Transform Anxiety in Children into Early Resilience

Childcare 2020: Helping children with anxiety

Anxiety is common in children, impacting their academic potential and development. Can we channel anxiety into resilience as a treatment outcome so that children can go to school with confidence? 

Dr Jodi Richardson, wellbeing expert and co-author of Anxious Kids: How children can turn their anxiety into resilience, says having anxiety is normal.   

“To be anxious is to be human. Everybody experiences it…Over a lifetime, one in four adults will experience an anxiety disorder. Of those, half will have their first symptoms by the time they are fifteen years old.”

Anxious Kids: How children can turn their anxiety into resilience, by Dr Jodi Richardson

What is anxiety?

“Anxiety triggers the part of the brain to fire up the fight or flight response…to protect us from danger. It’s an emotion,” says Dr Richardson. 

Anxiety is triggered when we are faced with feelings of discomfort, frustration or anger. Anxiety affects half a million Australian children and 11 million worldwide. Most of these children are never able to stop anxiety even after the confrontation has ceased.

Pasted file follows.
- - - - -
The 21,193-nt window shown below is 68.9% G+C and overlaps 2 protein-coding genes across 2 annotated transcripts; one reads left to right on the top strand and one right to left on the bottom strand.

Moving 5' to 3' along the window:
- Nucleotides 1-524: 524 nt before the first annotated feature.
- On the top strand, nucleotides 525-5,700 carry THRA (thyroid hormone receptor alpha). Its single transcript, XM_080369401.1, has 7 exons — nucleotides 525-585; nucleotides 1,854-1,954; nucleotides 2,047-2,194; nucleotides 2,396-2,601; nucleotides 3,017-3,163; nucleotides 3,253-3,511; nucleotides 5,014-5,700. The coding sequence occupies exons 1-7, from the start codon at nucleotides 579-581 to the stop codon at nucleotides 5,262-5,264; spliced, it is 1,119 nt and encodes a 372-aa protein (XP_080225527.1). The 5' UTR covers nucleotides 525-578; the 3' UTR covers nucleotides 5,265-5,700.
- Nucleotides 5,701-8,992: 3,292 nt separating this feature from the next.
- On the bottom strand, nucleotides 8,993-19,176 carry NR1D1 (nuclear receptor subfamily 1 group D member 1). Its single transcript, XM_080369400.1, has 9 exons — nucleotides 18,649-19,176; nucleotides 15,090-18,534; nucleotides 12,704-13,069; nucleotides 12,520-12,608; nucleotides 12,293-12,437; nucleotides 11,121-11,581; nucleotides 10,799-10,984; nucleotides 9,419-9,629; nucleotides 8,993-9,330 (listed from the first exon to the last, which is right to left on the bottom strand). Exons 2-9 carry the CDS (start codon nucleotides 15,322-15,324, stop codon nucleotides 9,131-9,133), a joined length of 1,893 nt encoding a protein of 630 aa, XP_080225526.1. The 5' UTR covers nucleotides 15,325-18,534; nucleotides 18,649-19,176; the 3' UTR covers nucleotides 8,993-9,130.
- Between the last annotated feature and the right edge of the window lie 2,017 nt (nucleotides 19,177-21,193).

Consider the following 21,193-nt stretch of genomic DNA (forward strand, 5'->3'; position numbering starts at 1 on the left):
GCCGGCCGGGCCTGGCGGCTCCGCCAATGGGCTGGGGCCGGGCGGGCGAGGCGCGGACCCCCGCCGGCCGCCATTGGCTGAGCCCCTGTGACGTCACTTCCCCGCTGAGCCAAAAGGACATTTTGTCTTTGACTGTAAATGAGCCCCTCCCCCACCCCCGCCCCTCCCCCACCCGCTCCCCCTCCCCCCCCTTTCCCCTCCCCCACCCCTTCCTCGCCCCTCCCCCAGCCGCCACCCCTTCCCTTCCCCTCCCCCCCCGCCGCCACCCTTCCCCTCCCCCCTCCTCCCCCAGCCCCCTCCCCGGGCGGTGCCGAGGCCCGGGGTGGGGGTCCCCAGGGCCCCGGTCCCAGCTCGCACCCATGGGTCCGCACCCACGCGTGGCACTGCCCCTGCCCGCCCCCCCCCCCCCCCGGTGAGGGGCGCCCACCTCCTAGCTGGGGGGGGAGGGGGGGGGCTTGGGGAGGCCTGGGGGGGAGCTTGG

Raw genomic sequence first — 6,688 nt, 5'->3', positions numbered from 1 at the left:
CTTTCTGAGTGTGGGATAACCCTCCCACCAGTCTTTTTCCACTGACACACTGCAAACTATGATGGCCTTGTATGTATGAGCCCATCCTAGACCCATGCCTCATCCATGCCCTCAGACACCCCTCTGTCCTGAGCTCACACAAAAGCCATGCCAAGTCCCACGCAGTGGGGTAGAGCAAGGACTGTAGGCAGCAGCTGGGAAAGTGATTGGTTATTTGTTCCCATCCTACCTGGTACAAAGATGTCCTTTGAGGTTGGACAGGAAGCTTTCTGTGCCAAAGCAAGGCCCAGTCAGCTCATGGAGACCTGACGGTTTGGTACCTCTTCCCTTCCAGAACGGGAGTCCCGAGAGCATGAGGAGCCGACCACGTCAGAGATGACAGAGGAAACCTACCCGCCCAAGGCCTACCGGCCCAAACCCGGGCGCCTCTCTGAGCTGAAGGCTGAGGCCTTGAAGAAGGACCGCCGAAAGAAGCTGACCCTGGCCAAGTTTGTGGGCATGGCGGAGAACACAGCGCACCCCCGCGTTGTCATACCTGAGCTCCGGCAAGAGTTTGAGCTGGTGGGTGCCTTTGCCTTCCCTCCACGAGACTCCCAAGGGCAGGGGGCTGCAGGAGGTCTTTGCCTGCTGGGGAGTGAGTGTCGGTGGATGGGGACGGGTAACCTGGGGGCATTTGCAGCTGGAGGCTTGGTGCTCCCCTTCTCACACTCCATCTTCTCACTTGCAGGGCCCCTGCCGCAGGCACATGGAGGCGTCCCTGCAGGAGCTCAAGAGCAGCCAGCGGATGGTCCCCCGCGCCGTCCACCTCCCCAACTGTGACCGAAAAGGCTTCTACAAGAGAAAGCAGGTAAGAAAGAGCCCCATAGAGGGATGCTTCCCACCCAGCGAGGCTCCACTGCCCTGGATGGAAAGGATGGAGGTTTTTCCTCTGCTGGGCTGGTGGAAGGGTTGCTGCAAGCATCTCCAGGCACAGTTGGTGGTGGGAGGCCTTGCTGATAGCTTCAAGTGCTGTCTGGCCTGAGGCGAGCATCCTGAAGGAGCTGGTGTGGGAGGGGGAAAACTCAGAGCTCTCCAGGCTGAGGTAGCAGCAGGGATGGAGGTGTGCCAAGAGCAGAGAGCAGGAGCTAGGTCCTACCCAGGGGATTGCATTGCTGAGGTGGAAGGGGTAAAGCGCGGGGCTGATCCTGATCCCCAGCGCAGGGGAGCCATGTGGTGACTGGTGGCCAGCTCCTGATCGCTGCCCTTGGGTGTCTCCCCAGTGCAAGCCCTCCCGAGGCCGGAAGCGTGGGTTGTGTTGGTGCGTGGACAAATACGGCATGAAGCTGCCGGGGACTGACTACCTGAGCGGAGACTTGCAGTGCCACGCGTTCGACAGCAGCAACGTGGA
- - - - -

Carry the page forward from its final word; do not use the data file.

How can we turn anxiety into resilience building?

  • Offer a strong support system that includes family, friends and teachers for social and emotional development. Children need a supportive pedagogical relationship that allows children to feel safe nurtured at childcare.

  • Promote a strong focus on wellbeing and mindfulness on a daily basis. Take time out of the day to let a child’s brain rest. A child’s brain is more receptive and absorbs more information than it ever will in their lifetime. Activities include meditation, reading them a book, painting a picture, playing in the outdoors or listening to music. 

  • Allow children to be out of their comfort zone frequently to help them build mental strength and also to discover their passions. Great ways include daily sporting activities to develop co-ordination, balance and confidence. Children also need to stimulate their creativity so learning an instrument or painting add benefits for boosting confidence, enhancing their imaginative side of the brain and building resilience as they progress slowly in technique.